Tuesday, April 30, 2013

Neuromarketing Conference In Paris

I attended couple of weeks ago a neuromarketing conference held in Paris during the MD Expo.

I did not know much about Neuromarketing before coming to this event. My knowledge was mainly based on the Neuromarketing blog, which I actually read quite often.

The conference had a prestigious panel: 
  • Henri Kaufman was the host, and animator of the conference.
  • Pierre Gomy  Marketing director at France Millward Brown France, which talked about the company's experiences held in Great Britain.
  • Mark Van Rymenant  founder of Netway, a Belgian company specialized in Neuromarketing since 1997.
  • Marie de Linage Europe CRM manager Sony, which talked about her experience with neuromarketing techniques.
  • Bruno Teboul, an expert of neuromarketing, soon to get his Phd, he is studying the usage of neurosciences for marketing purposes around the globe. He is also the author of "L'Absolu Marketing",  which explains all the new marketing trends from the big data to neuromarketing. I haven't read it yet, but I am planning to soon.
Here are some highlights of the conference:

Read Montague's Study
Neuromarketing has really emerged in 2003, when Read Montague studied thanks to IRM scans 50 volunteers to taste Coke and Pepsi sodas. It appears that out of these 50 people, 49 prefered Pepsi while blindfolded, but once people knew which brand was which soda, the results were reversed. The study showed how brands could change one product perception. Its since this research thanks to IRM that neuromarketing really started.

The button to buy
There is no real trigger in the brain that you need to push for someone to buy. Though there are some well known now zones that have a key role during the decision making process. There is such a high complexity in the brain that the interconnections between the different zones makes it impossible to resume the action of neuromarketing by simply pressing one button.

The brain map
Thanks to the important work of research around neurosciences, scientists have been able to set up a map of the brain. There are 52 zones in the brain that have been noticed. Each zones have different roles. Actually, the researches have also established that human brains are similar to other human brains by 99%.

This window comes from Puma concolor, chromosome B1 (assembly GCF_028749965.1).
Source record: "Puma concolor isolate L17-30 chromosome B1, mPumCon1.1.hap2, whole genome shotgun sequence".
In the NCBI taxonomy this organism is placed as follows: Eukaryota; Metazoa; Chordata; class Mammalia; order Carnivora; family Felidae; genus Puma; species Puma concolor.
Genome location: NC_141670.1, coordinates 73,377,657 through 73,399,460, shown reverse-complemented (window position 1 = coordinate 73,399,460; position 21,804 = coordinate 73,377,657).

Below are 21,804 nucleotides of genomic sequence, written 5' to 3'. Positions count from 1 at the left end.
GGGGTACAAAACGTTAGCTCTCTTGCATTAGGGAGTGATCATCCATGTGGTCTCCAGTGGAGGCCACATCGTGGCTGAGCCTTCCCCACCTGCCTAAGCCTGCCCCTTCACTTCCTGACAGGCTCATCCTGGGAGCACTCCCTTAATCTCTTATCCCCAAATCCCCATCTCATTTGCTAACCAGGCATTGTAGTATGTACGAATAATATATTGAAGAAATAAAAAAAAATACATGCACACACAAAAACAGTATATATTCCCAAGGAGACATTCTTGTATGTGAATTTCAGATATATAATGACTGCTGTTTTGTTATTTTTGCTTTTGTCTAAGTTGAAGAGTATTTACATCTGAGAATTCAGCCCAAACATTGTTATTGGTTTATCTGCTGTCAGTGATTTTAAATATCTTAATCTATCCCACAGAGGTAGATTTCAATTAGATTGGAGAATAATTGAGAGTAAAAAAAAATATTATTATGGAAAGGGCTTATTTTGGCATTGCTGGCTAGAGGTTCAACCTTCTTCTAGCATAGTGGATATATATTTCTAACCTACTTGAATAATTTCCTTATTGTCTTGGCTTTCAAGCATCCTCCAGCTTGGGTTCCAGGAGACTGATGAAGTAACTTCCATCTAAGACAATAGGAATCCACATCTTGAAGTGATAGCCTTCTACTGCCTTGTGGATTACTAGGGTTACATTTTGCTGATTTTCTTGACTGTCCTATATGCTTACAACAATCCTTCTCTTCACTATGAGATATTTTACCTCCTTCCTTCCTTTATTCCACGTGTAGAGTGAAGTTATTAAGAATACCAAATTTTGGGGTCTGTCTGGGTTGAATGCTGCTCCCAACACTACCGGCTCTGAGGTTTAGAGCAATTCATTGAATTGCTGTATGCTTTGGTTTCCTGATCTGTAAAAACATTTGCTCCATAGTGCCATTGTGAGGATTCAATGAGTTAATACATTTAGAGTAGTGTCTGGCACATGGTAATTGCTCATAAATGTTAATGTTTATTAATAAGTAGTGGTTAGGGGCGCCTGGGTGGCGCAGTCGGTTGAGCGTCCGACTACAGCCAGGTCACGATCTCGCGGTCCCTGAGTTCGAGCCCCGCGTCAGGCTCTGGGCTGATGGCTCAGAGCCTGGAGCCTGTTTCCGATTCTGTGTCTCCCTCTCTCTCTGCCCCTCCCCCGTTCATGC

It is thanks to this map that we are now able to understand and make experimentations through IRM and use them.

Why Neuromarketing Matters
  • 5% of what we do is conscious
  • 95% is unconscious
Marketers have spent years to work on the conscious part, trying to understand the logical aspect of customers' decision making process. But now neuromarketing techniques allow to explore the other 95%.
  • 85% of decision made are based on emotions
  • 15% by rational thoughts.
How That Works?
There are 3 techniques that are used:
  • Eye Tracking: We use technologies following the eye movements in order to see what catches the attention of someone.
  • Electrophalogram: The most used techniques
  • IRM: The most precised one, but the most difficult to use. 
About the IRM technique, most of the time it is used only on 6 to 8 people, because it is pricy, difficult to get (you need to use hospital material), but also because it is enough to have usable results.
Even though it is the most famous technique, it only represents 15% of the researches conducted.

Culture, Sociology and the Brain
There is a certain "plasticity" to the brain. Indeed, people from certain cultures may have been used to certain cultural or social things that may shape the way they percieve things. Even though studies seem to tell that there is no particularity. For example, the color red is associated with stopping, because the color red has been chosen for the red lights. You may change the red light color for yellow, it will take a while for people to adapt and the red to get back to a normal color. 
So far I believe it is too early to say if culture and society may impact neuromarketing results.

Sony Case's Study
Sony Europe had issues with the different local marketing departments to implement the European guidelines about Sony's brand content. Most of the time, local branches argued that the European guidelines were sometimes not adapted to local market. Sony decided to use neuromarketing in order to test then its messages and brand components thanks to the eye tracking techniques. Through small tests, on some emailing campaigns, they experienced great results, which pushed them to experiment more. It helped Sony to rationalized its European guidelines, thanks to the neuromarketing results they got. 

I will post soon a new note about what I think about neuromarketing. The aim of this article is to sare with you the great knowledge I got thanks to this conference.